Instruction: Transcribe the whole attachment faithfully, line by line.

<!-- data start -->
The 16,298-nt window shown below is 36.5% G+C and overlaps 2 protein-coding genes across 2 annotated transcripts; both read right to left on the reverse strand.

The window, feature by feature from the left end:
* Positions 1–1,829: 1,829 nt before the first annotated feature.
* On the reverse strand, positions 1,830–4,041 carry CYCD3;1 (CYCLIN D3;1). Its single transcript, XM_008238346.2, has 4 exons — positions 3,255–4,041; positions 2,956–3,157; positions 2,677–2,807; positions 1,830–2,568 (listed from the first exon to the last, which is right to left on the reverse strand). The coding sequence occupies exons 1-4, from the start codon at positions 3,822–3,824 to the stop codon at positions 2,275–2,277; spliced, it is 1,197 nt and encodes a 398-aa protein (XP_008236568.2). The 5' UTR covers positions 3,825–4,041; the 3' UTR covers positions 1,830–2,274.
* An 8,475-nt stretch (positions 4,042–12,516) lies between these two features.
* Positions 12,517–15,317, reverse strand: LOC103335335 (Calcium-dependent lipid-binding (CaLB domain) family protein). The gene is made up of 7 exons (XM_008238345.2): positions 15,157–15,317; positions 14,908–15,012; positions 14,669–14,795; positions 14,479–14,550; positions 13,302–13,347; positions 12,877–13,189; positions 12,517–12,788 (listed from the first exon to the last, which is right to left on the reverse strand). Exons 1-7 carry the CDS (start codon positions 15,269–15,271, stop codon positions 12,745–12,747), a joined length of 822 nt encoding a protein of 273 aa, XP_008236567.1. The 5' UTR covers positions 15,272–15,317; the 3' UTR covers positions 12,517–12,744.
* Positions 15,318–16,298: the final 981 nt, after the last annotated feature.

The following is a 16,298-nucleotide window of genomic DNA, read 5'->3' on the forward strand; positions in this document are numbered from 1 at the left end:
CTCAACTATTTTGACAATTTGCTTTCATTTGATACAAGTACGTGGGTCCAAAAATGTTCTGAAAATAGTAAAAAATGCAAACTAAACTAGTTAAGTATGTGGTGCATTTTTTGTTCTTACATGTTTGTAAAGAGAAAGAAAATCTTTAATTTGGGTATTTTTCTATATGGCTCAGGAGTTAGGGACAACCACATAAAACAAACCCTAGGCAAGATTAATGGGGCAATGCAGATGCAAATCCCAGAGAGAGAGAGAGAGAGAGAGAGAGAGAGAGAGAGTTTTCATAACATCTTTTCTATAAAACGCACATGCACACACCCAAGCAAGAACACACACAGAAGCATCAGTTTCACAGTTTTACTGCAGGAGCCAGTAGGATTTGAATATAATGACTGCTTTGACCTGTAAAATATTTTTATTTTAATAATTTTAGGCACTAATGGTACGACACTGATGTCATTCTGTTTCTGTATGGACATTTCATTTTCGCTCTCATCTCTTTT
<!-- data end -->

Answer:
The 16,298-nt window shown below is 36.5% G+C and overlaps 2 protein-coding genes across 2 annotated transcripts; both read right to left on the reverse strand.

The window, feature by feature from the left end:
* Positions 1–1,829: 1,829 nt before the first annotated feature.
* On the reverse strand, positions 1,830–4,041 carry CYCD3;1 (CYCLIN D3;1). Its single transcript, XM_008238346.2, has 4 exons — positions 3,255–4,041; positions 2,956–3,157; positions 2,677–2,807; positions 1,830–2,568 (listed from the first exon to the last, which is right to left on the reverse strand). The coding sequence occupies exons 1-4, from the start codon at positions 3,822–3,824 to the stop codon at positions 2,275–2,277; spliced, it is 1,197 nt and encodes a 398-aa protein (XP_008236568.2). The 5' UTR covers positions 3,825–4,041; the 3' UTR covers positions 1,830–2,274.
* An 8,475-nt stretch (positions 4,042–12,516) lies between these two features.
* Positions 12,517–15,317, reverse strand: LOC103335335 (Calcium-dependent lipid-binding (CaLB domain) family protein). The gene is made up of 7 exons (XM_008238345.2): positions 15,157–15,317; positions 14,908–15,012; positions 14,669–14,795; positions 14,479–14,550; positions 13,302–13,347; positions 12,877–13,189; positions 12,517–12,788 (listed from the first exon to the last, which is right to left on the reverse strand). Exons 1-7 carry the CDS (start codon positions 15,269–15,271, stop codon positions 12,745–12,747), a joined length of 822 nt encoding a protein of 273 aa, XP_008236567.1. The 5' UTR covers positions 15,272–15,317; the 3' UTR covers positions 12,517–12,744.
* Positions 15,318–16,298: the final 981 nt, after the last annotated feature.

The following is a 16,298-nucleotide window of genomic DNA, read 5'->3' on the forward strand; positions in this document are numbered from 1 at the left end:
CTCAACTATTTTGACAATTTGCTTTCATTTGATACAAGTACGTGGGTCCAAAAATGTTCTGAAAATAGTAAAAAATGCAAACTAAACTAGTTAAGTATGTGGTGCATTTTTTGTTCTTACATGTTTGTAAAGAGAAAGAAAATCTTTAATTTGGGTATTTTTCTATATGGCTCAGGAGTTAGGGACAACCACATAAAACAAACCCTAGGCAAGATTAATGGGGCAATGCAGATGCAAATCCCAGAGAGAGAGAGAGAGAGAGAGAGAGAGAGAGAGAGTTTTCATAACATCTTTTCTATAAAACGCACATGCACACACCCAAGCAAGAACACACACAGAAGCATCAGTTTCACAGTTTTACTGCAGGAGCCAGTAGGATTTGAATATAATGACTGCTTTGACCTGTAAAATATTTTTATTTTAATAATTTTAGGCACTAATGGTACGACACTGATGTCATTCTGTTTCTGTATGGACATTTCATTTTCGCTCTCATCTCTTTT